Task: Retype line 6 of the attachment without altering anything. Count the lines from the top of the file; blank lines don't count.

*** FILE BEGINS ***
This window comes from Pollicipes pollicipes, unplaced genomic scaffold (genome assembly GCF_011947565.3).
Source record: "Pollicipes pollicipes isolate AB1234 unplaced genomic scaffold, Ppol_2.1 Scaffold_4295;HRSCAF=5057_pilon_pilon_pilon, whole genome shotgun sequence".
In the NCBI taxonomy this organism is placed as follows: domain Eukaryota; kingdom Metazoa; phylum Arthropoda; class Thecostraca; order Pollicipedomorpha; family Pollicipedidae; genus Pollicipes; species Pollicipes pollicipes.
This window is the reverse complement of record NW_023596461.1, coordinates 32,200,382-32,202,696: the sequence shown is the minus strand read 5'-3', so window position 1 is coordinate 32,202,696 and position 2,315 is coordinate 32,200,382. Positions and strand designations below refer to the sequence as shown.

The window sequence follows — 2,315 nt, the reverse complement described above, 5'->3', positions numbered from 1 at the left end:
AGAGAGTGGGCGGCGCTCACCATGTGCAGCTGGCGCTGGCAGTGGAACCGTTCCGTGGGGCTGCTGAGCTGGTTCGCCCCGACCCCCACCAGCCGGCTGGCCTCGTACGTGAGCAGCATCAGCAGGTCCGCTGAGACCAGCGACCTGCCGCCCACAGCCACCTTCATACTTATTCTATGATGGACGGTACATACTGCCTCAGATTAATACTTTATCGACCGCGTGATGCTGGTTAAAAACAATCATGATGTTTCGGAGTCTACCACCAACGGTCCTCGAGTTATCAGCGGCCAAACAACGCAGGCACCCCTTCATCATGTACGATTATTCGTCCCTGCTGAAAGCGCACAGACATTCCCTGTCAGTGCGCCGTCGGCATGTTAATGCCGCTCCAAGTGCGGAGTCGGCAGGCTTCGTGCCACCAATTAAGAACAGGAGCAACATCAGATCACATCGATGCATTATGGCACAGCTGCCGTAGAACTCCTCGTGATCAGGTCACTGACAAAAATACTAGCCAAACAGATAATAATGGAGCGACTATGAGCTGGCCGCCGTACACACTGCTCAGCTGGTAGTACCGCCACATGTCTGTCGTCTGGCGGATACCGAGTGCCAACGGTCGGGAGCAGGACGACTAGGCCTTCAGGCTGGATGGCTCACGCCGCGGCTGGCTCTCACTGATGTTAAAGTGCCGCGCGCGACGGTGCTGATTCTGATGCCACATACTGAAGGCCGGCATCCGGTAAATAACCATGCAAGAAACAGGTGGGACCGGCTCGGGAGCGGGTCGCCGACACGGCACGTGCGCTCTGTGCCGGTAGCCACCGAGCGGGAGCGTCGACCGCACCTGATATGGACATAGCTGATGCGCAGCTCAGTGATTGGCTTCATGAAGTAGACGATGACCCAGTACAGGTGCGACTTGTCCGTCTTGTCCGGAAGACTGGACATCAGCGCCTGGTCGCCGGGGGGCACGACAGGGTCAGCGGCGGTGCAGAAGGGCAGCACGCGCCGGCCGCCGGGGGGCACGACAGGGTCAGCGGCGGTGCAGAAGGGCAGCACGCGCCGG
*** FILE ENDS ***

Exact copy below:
AGAGAGTGGGCGGCGCTCACCATGTGCAGCTGGCGCTGGCAGTGGAACCGTTCCGTGGGGCTGCTGAGCTGGTTCGCCCCGACCCCCACCAGCCGGCTGGCCTCGTACGTGAGCAGCATCAGCAGGTCCGCTGAGACCAGCGACCTGCCGCCCACAGCCACCTTCATACTTATTCTATGATGGACGGTACATACTGCCTCAGATTAATACTTTATCGACCGCGTGATGCTGGTTAAAAACAATCATGATGTTTCGGAGTCTACCACCAACGGTCCTCGAGTTATCAGCGGCCAAACAACGCAGGCACCCCTTCATCATGTACGATTATTCGTCCCTGCTGAAAGCGCACAGACATTCCCTGTCAGTGCGCCGTCGGCATGTTAATGCCGCTCCAAGTGCGGAGTCGGCAGGCTTCGTGCCACCAATTAAGAACAGGAGCAACATCAGATCACATCGATGCATTATGGCACAGCTGCCGTAGAACTCCTCGTGATCAGGTCACTGACAAAAATACTAGCCAAACAGATAATAATGGAGCGACTATGAGCTGGCCGCCGTACACACTGCTCAGCTGGTAGTACCGCCACATGTCTGTCGTCTGGCGGATACCGAGTGCCAACGGTCGGGAGCAGGACGACTAGGCCTTCAGGCTGGATGGCTCACGCCGCGGCTGGCTCTCACTGATGTTAAAGTGCCGCGCGCGACGGTGCTGATTCTGATGCCACATACTGAAGGCCGGCATCCGGTAAATAACCATGCAAGAAACAGGTGGGACCGGCTCGGGAGCGGGTCGCCGACACGGCACGTGCGCTCTGTGCCGGTAGCCACCGAGCGGGAGCGTCGACCGCACCTGATATGGACATAGCTGATGCGCAGCTCAGTGATTGGCTTCATGAAGTAGACGATGACCCAGTACAGGTGCGACTTGTCCGTCTTGTCCGGAAGACTGGACATCAGCGCCTGGTCGCCGGGGGGCACGACAGGGTCAGCGGCGGTGCAGAAGGGCAGCACGCGCCGGCCGCCGGGGGGCACGACAGGGTCAGCGGCGGTGCAGAAGGGCAGCACGCGCCGG